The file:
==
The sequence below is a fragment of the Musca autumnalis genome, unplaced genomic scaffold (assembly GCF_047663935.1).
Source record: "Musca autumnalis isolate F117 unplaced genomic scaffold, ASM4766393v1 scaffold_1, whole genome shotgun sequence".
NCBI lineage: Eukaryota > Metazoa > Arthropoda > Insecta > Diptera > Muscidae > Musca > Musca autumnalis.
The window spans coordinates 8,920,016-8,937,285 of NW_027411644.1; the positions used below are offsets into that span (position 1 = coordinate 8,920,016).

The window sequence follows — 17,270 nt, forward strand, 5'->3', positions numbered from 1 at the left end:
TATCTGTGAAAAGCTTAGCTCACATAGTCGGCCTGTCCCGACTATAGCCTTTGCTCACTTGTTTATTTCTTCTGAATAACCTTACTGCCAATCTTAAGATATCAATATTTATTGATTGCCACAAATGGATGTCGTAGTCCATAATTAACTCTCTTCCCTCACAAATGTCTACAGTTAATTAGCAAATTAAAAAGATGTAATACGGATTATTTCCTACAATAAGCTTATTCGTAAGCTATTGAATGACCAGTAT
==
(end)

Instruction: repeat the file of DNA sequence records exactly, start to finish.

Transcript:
The sequence below is a fragment of the Musca autumnalis genome, unplaced genomic scaffold (assembly GCF_047663935.1).
Source record: "Musca autumnalis isolate F117 unplaced genomic scaffold, ASM4766393v1 scaffold_1, whole genome shotgun sequence".
NCBI lineage: Eukaryota > Metazoa > Arthropoda > Insecta > Diptera > Muscidae > Musca > Musca autumnalis.
The window spans coordinates 8,920,016-8,937,285 of NW_027411644.1; the positions used below are offsets into that span (position 1 = coordinate 8,920,016).

The window sequence follows — 17,270 nt, forward strand, 5'->3', positions numbered from 1 at the left end:
TATCTGTGAAAAGCTTAGCTCACATAGTCGGCCTGTCCCGACTATAGCCTTTGCTCACTTGTTTATTTCTTCTGAATAACCTTACTGCCAATCTTAAGATATCAATATTTATTGATTGCCACAAATGGATGTCGTAGTCCATAATTAACTCTCTTCCCTCACAAATGTCTACAGTTAATTAGCAAATTAAAAAGATGTAATACGGATTATTTCCTACAATAAGCTTATTCGTAAGCTATTGAATGACCAGTAT